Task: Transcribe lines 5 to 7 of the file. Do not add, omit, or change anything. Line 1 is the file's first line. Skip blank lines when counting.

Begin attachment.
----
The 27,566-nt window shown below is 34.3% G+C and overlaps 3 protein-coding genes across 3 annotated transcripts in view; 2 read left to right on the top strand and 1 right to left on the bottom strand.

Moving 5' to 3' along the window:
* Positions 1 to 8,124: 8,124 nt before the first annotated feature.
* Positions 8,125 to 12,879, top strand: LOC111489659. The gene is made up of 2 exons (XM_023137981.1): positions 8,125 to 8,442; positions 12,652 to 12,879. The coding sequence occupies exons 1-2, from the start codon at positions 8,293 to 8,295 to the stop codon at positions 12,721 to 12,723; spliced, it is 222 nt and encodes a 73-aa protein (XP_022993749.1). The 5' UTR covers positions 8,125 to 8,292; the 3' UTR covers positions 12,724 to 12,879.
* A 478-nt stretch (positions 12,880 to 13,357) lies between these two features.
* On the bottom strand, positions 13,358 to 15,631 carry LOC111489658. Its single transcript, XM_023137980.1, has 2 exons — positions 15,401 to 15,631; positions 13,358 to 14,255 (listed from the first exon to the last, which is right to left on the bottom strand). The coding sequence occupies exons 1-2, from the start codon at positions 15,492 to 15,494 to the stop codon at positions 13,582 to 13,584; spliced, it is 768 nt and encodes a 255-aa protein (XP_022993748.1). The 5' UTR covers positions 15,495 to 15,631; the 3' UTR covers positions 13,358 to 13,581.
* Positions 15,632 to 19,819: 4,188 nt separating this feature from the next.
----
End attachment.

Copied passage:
* A 478-nt stretch (positions 12,880 to 13,357) lies between these two features.
* On the bottom strand, positions 13,358 to 15,631 carry LOC111489658. Its single transcript, XM_023137980.1, has 2 exons — positions 15,401 to 15,631; positions 13,358 to 14,255 (listed from the first exon to the last, which is right to left on the bottom strand). The coding sequence occupies exons 1-2, from the start codon at positions 15,492 to 15,494 to the stop codon at positions 13,582 to 13,584; spliced, it is 768 nt and encodes a 255-aa protein (XP_022993748.1). The 5' UTR covers positions 15,495 to 15,631; the 3' UTR covers positions 13,358 to 13,581.
* Positions 15,632 to 19,819: 4,188 nt separating this feature from the next.